Japanese yen
Photo: かいくう/photo-ac

Tokyo Q&A: Who are the people on Japanese yen banknotes?

Who's printed on the ¥1,000, ¥5,000 and ¥10,000 Japanese yen notes – and how they will change in 2024

By Emma Steen
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You may have looked at the faces printed on Japanese yen currency and assumed they were monarchs or politicians, but the truth is that Japan hasn't featured a member of the Imperial Family on banknotes since 1969. Rather, the portraits are often of writers, educators and doctors – pioneers of Japanese arts and sciences.

Japan changes its banknotes roughly every two decades, so while the current banknotes were only introduced in 2004, they will soon be replaced by new ones in 2024. Here's the background on the famous faces printed on current Japanese banknotes, along with the ones that will replace them in four years' time.

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Japanese yen
Photo: HiC/photo-ac

Current ¥1,000 note (since 2004)

Hideyo Noguchi was a bacteriologist who worked extensively on diseases such as rabies, polio and syphilis. Noguchi wanted to become a doctor, but the severe burn on his left hand from a childhood injury meant hospitals were reluctant to hire him. Instead, he travelled to the United States, where he found work as a research assistant studying the properties of snake venom. 

Despite being considered one of the most prominent figures in medical research during his active years, Noguchi's reputation came under scrutiny within a year of his death. Some of his findings were deemed inaccurate or couldn't be reproduced. Not only that, his methods of experimentation also came under fire as unethical, so perhaps it is just as well that the current ¥1,000 banknote will be replaced with one featuring a different bacteriologist.

Japanese Yen
Photo: ©Ministry of Finance Japan

New ¥1,000 note (for 2024)

The new ¥1,000 banknote will feature Shibasaburo Kitasato, who was born in 1852 in Kyushu. After receiving his medical degree from the University of Tokyo in 1883, Kitasato briefly worked as an associate professor at the university before going to Berlin to study with German bacteriologist Robert Koch, who he greatly admired.

In 1889, Kitasato became the first person in the world to grow a pure culture of tetanus and went on to work with German physiologist Emil von Behring to produce a serum therapy for the disease, along with antitoxins for diphtheria and anthrax. Both Kitasato and von Behring were nominated for the first Nobel Prize in Medicine in 1901, but sadly, the prize went only to von Behring.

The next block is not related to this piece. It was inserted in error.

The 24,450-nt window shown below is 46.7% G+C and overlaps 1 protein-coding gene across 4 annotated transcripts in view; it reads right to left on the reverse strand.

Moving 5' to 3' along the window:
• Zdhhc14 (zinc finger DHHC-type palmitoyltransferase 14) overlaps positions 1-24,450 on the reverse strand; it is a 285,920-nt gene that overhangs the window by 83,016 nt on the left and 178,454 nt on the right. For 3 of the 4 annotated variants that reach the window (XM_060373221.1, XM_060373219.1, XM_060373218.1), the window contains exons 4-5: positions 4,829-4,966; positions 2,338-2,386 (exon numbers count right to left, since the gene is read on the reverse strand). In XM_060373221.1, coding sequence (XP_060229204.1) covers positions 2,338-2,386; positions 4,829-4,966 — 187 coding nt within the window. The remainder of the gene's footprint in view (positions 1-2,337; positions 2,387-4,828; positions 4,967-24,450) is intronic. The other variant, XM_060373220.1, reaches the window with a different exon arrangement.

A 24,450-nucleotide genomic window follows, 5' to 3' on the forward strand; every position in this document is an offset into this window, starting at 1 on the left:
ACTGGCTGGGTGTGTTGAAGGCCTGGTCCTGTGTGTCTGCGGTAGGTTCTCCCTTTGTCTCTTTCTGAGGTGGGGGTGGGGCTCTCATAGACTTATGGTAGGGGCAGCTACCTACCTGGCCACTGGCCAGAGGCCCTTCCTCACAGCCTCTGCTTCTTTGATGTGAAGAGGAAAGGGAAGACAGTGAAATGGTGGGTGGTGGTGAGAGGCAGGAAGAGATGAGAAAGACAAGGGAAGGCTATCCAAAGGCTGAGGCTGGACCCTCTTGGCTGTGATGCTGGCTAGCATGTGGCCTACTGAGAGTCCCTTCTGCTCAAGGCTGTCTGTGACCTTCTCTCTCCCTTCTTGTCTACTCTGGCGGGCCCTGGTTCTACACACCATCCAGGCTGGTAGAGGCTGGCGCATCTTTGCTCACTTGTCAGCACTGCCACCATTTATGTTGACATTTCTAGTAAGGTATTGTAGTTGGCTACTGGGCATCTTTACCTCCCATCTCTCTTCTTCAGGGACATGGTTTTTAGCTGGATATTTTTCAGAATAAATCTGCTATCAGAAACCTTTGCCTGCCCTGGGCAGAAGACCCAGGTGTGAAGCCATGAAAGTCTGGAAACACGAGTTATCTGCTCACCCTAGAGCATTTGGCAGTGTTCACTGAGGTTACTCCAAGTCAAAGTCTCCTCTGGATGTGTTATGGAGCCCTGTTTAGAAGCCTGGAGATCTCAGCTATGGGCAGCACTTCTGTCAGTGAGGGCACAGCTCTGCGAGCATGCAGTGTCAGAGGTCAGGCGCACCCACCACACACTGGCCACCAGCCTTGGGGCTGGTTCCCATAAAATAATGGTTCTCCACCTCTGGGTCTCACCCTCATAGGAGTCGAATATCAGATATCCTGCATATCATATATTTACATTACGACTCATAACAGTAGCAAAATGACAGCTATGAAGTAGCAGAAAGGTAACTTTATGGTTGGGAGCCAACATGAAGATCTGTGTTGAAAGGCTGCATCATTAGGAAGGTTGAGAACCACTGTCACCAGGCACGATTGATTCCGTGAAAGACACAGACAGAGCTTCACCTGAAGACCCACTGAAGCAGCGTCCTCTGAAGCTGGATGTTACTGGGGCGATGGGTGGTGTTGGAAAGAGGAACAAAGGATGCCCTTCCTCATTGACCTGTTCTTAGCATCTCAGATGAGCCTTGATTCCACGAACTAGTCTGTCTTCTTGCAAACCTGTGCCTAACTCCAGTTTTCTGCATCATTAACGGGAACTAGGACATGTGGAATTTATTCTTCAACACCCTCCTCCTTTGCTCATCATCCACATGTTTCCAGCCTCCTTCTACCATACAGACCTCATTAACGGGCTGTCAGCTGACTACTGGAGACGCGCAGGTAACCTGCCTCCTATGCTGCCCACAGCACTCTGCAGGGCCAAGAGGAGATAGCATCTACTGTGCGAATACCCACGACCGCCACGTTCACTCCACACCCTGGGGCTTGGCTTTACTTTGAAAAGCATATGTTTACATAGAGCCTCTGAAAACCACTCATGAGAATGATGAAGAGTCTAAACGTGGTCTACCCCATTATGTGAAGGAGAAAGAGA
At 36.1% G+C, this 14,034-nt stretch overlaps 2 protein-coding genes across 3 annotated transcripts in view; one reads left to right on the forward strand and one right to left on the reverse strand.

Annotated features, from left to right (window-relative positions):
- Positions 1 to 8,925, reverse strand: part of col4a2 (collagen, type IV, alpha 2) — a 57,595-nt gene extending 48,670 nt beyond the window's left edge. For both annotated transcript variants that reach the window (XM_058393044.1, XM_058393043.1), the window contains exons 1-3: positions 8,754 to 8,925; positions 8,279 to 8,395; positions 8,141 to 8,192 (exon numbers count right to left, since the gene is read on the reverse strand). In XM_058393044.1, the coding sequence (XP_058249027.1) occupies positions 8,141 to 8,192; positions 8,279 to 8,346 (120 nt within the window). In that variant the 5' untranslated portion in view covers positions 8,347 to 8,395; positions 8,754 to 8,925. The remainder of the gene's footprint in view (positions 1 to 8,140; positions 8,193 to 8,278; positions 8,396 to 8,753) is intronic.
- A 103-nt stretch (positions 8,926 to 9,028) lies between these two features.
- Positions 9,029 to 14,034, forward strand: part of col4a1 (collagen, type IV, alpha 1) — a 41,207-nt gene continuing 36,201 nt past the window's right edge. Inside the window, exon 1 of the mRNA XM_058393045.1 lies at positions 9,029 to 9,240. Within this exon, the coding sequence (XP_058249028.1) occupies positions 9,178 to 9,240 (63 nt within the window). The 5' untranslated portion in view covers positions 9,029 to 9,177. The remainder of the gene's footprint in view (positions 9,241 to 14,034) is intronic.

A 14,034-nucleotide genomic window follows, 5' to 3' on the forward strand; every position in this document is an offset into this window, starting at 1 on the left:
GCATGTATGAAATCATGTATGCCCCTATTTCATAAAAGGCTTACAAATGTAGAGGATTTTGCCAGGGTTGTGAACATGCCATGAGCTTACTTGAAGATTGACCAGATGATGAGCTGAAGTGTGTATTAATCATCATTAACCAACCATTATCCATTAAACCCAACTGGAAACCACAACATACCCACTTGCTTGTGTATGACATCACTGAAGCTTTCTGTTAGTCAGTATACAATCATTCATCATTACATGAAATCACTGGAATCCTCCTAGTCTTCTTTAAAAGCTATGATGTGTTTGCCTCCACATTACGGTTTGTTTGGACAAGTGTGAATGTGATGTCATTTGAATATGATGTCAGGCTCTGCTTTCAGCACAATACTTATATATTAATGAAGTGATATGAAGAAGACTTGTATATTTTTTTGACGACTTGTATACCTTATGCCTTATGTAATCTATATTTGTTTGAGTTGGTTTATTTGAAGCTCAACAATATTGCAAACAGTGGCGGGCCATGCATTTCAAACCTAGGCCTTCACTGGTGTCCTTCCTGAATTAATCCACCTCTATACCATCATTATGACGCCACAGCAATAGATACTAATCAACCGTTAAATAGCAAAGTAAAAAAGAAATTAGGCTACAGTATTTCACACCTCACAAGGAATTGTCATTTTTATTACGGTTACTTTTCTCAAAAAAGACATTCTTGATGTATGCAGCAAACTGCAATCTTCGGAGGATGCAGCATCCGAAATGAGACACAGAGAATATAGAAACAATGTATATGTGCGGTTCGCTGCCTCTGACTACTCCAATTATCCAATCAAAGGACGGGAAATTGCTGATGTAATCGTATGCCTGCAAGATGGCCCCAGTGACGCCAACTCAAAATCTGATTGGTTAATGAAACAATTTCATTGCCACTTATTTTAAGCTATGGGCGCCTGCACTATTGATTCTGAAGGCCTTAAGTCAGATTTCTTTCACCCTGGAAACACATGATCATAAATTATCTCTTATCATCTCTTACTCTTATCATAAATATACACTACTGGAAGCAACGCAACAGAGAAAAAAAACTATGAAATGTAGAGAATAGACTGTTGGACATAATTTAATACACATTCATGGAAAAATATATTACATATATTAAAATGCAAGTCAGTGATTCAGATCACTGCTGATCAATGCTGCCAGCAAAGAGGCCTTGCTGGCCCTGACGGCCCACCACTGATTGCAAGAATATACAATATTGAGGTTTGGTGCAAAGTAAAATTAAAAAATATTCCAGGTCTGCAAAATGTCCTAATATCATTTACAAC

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Japanese yen
Photo: Hic/photo-ac

Current ¥5,000 note (since 2004)

Ichiyo Higuchi was the pen name of Natsu Higuchi, Japan’s first prominent female writer. After her father died when she was 17, Higuchi was forced to support her mother and sister. Encouraged by the success of a classmate who wrote a novel, she decided to become a writer herself.

In 1891, Higuchi became the literary apprentice of Tosui Nakarai and began earning money as a published writer for the first time. Although she tragically died of tuberculosis at age 24, Higuchi's prose, in masterpieces such as ‘The Thirteenth Night’ and ‘Child’s Play’, opened people’s eyes to what Japanese literature could be and her legacy inspired a new generation of writers.

Japanese yen
Photo: ©Ministry of Finance Japan

New ¥5,000 note (for 2024)

Umeko Tsuda was only six years old when her father sent her on a diplomatic expedition from Yokohama to San Francisco in 1871. She lived with a host family in Washington, DC, and studied there until moving back to Japan at the age of 18. Her return was marked by some serious culture shock – Tsuda found she had forgotten most of her mother tongue.

Working as a tutor, Tsuda was dismayed by the Japanese curriculum, with its emphasis on educating girls to be 'good wives and wise mothers'. Tsuda dedicated the rest of her life to improving opportunities for women in Japan, eventually founding Tsuda University, which is today considered one of the best educational institutions in the country.

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Japanese yen
Photo: Navy Blue Lion/photo-ac

Current ¥10,000 note (since 2004)

The current ¥10,000 banknote features Yukichi Fukuzawa, a writer, educator and journalist who founded the prestigious Keio University. Though Fukuzawa spent his early years as a low-ranking samurai in the 1800s, he was also a scholar. Fluent in Dutch and English, he was quickly picked for diplomatic work overseas.

Fukuzawa travelled across Europe as well as the United States, and became an expert on the West. After publishing several books on Western culture, he dedicated his time to advocating for educational and political reform as well as gender equality, eventually becoming one of the founders of modern Japan.

Japanese yen
Photo: ©Ministry of Finance Japan

New ¥10,000 note (for 2024)

The new face of the ¥10,000 banknote is also known as the ‘father of Japanese capitalism’. Eiichi Shibusawa was born in 1840 to a family of wealthy indigo farmers. His father taught him how to read and write, and he studied Japanese history and the Confucian classics with his cousin, who was a scholar.

A pioneer of modern banking, Shibusawa introduced the concepts of double-entry bookkeeping and joint-stock corporations to Japan. He also established the First National Bank in 1873 and pushed for long-term business growth over short-term profits. In his lifetime, Shibusawa was involved in founding more than 500 companies, including Sapporo Brewery and Tokyo's Imperial Hotel.

More of your questions answered

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